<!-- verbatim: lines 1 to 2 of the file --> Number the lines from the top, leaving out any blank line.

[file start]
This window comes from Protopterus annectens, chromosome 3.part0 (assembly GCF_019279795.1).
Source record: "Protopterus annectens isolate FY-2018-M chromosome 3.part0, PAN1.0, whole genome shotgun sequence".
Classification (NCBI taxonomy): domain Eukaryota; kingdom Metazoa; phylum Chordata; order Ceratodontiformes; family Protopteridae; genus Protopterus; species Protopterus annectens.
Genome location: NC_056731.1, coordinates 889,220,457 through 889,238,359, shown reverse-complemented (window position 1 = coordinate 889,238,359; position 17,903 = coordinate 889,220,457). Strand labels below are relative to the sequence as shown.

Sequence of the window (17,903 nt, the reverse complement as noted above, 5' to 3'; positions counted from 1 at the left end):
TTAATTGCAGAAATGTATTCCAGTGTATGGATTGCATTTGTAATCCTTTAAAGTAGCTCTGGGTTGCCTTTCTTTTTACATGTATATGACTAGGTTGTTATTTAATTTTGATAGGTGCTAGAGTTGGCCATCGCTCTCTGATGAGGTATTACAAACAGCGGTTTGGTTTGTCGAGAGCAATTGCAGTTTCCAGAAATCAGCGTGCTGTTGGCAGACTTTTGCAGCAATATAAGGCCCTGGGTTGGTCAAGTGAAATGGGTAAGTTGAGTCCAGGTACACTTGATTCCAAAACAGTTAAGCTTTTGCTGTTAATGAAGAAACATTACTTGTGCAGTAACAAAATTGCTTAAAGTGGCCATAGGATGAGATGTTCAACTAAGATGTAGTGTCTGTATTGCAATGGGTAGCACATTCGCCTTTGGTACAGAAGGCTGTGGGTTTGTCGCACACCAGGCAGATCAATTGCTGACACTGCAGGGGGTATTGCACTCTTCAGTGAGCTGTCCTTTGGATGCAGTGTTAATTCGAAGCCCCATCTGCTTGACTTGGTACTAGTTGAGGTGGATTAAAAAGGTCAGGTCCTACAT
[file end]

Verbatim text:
This window comes from Protopterus annectens, chromosome 3.part0 (assembly GCF_019279795.1).
Source record: "Protopterus annectens isolate FY-2018-M chromosome 3.part0, PAN1.0, whole genome shotgun sequence".